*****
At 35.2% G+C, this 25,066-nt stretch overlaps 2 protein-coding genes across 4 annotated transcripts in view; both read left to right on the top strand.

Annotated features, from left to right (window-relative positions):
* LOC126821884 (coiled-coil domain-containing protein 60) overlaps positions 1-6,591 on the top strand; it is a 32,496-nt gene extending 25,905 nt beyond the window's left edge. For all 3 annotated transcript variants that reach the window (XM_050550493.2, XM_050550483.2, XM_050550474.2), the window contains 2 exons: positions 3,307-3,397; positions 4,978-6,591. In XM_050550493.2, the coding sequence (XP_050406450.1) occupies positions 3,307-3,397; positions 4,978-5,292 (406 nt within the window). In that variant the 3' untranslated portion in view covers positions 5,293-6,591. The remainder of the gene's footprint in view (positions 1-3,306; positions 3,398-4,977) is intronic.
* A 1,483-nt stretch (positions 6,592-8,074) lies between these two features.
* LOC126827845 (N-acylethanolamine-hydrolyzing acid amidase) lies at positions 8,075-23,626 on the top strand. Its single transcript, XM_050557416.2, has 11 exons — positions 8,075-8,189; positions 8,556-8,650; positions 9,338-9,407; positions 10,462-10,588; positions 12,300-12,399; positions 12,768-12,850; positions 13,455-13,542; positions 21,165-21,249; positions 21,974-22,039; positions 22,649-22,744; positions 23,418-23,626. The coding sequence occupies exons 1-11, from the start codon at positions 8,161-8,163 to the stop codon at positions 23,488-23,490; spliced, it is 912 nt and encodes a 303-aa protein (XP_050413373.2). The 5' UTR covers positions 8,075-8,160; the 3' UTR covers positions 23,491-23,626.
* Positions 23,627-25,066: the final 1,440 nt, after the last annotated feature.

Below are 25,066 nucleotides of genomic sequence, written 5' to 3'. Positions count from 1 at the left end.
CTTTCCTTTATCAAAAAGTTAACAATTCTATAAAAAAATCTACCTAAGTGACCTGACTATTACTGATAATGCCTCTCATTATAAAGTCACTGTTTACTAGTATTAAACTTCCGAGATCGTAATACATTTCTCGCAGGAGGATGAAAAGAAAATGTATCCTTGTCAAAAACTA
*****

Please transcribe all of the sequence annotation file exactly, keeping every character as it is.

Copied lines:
At 35.2% G+C, this 25,066-nt stretch overlaps 2 protein-coding genes across 4 annotated transcripts in view; both read left to right on the top strand.

Annotated features, from left to right (window-relative positions):
* LOC126821884 (coiled-coil domain-containing protein 60) overlaps positions 1-6,591 on the top strand; it is a 32,496-nt gene extending 25,905 nt beyond the window's left edge. For all 3 annotated transcript variants that reach the window (XM_050550493.2, XM_050550483.2, XM_050550474.2), the window contains 2 exons: positions 3,307-3,397; positions 4,978-6,591. In XM_050550493.2, the coding sequence (XP_050406450.1) occupies positions 3,307-3,397; positions 4,978-5,292 (406 nt within the window). In that variant the 3' untranslated portion in view covers positions 5,293-6,591. The remainder of the gene's footprint in view (positions 1-3,306; positions 3,398-4,977) is intronic.
* A 1,483-nt stretch (positions 6,592-8,074) lies between these two features.
* LOC126827845 (N-acylethanolamine-hydrolyzing acid amidase) lies at positions 8,075-23,626 on the top strand. Its single transcript, XM_050557416.2, has 11 exons — positions 8,075-8,189; positions 8,556-8,650; positions 9,338-9,407; positions 10,462-10,588; positions 12,300-12,399; positions 12,768-12,850; positions 13,455-13,542; positions 21,165-21,249; positions 21,974-22,039; positions 22,649-22,744; positions 23,418-23,626. The coding sequence occupies exons 1-11, from the start codon at positions 8,161-8,163 to the stop codon at positions 23,488-23,490; spliced, it is 912 nt and encodes a 303-aa protein (XP_050413373.2). The 5' UTR covers positions 8,075-8,160; the 3' UTR covers positions 23,491-23,626.
* Positions 23,627-25,066: the final 1,440 nt, after the last annotated feature.

Below are 25,066 nucleotides of genomic sequence, written 5' to 3'. Positions count from 1 at the left end.
CTTTCCTTTATCAAAAAGTTAACAATTCTATAAAAAAATCTACCTAAGTGACCTGACTATTACTGATAATGCCTCTCATTATAAAGTCACTGTTTACTAGTATTAAACTTCCGAGATCGTAATACATTTCTCGCAGGAGGATGAAAAGAAAATGTATCCTTGTCAAAAACTA